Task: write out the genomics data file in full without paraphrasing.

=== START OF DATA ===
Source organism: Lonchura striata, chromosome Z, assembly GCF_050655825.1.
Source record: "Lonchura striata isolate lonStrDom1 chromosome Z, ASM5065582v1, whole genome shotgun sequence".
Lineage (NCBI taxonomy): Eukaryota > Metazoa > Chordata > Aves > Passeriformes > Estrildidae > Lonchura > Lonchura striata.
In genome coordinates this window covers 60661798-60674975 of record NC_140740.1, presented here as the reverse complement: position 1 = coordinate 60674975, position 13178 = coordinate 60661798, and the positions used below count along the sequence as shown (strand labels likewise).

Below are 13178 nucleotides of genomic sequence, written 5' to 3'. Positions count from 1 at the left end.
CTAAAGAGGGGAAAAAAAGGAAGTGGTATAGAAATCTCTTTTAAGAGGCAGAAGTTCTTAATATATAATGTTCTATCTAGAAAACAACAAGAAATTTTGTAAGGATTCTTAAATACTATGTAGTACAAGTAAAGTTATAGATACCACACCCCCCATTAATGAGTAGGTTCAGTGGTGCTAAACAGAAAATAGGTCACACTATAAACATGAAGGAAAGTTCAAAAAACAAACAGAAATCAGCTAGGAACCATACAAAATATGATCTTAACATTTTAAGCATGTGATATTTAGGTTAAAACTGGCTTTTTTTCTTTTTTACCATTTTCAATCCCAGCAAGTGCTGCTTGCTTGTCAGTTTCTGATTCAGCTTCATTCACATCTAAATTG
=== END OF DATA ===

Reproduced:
Source organism: Lonchura striata, chromosome Z, assembly GCF_050655825.1.
Source record: "Lonchura striata isolate lonStrDom1 chromosome Z, ASM5065582v1, whole genome shotgun sequence".
Lineage (NCBI taxonomy): Eukaryota > Metazoa > Chordata > Aves > Passeriformes > Estrildidae > Lonchura > Lonchura striata.
In genome coordinates this window covers 60661798-60674975 of record NC_140740.1, presented here as the reverse complement: position 1 = coordinate 60674975, position 13178 = coordinate 60661798, and the positions used below count along the sequence as shown (strand labels likewise).

Below are 13178 nucleotides of genomic sequence, written 5' to 3'. Positions count from 1 at the left end.
CTAAAGAGGGGAAAAAAAGGAAGTGGTATAGAAATCTCTTTTAAGAGGCAGAAGTTCTTAATATATAATGTTCTATCTAGAAAACAACAAGAAATTTTGTAAGGATTCTTAAATACTATGTAGTACAAGTAAAGTTATAGATACCACACCCCCCATTAATGAGTAGGTTCAGTGGTGCTAAACAGAAAATAGGTCACACTATAAACATGAAGGAAAGTTCAAAAAACAAACAGAAATCAGCTAGGAACCATACAAAATATGATCTTAACATTTTAAGCATGTGATATTTAGGTTAAAACTGGCTTTTTTTCTTTTTTACCATTTTCAATCCCAGCAAGTGCTGCTTGCTTGTCAGTTTCTGATTCAGCTTCATTCACATCTAAATTG